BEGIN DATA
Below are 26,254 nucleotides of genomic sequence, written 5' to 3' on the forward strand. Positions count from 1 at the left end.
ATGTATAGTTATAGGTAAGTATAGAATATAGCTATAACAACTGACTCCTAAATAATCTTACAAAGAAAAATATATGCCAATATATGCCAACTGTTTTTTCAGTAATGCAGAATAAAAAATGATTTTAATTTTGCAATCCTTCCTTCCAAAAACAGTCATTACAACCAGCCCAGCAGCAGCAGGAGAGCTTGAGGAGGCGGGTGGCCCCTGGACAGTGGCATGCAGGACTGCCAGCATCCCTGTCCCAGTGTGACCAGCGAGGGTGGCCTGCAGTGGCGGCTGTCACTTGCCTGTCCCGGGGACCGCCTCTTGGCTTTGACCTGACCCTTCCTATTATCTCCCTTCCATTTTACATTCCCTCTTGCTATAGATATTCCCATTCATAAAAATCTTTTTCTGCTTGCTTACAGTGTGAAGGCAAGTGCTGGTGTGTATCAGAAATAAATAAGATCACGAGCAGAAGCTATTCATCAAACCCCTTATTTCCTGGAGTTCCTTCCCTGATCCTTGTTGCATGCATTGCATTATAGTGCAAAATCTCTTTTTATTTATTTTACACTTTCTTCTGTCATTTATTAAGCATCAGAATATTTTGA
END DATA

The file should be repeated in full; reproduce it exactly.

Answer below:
Below are 26,254 nucleotides of genomic sequence, written 5' to 3' on the forward strand. Positions count from 1 at the left end.
ATGTATAGTTATAGGTAAGTATAGAATATAGCTATAACAACTGACTCCTAAATAATCTTACAAAGAAAAATATATGCCAATATATGCCAACTGTTTTTTCAGTAATGCAGAATAAAAAATGATTTTAATTTTGCAATCCTTCCTTCCAAAAACAGTCATTACAACCAGCCCAGCAGCAGCAGGAGAGCTTGAGGAGGCGGGTGGCCCCTGGACAGTGGCATGCAGGACTGCCAGCATCCCTGTCCCAGTGTGACCAGCGAGGGTGGCCTGCAGTGGCGGCTGTCACTTGCCTGTCCCGGGGACCGCCTCTTGGCTTTGACCTGACCCTTCCTATTATCTCCCTTCCATTTTACATTCCCTCTTGCTATAGATATTCCCATTCATAAAAATCTTTTTCTGCTTGCTTACAGTGTGAAGGCAAGTGCTGGTGTGTATCAGAAATAAATAAGATCACGAGCAGAAGCTATTCATCAAACCCCTTATTTCCTGGAGTTCCTTCCCTGATCCTTGTTGCATGCATTGCATTATAGTGCAAAATCTCTTTTTATTTATTTTACACTTTCTTCTGTCATTTATTAAGCATCAGAATATTTTGA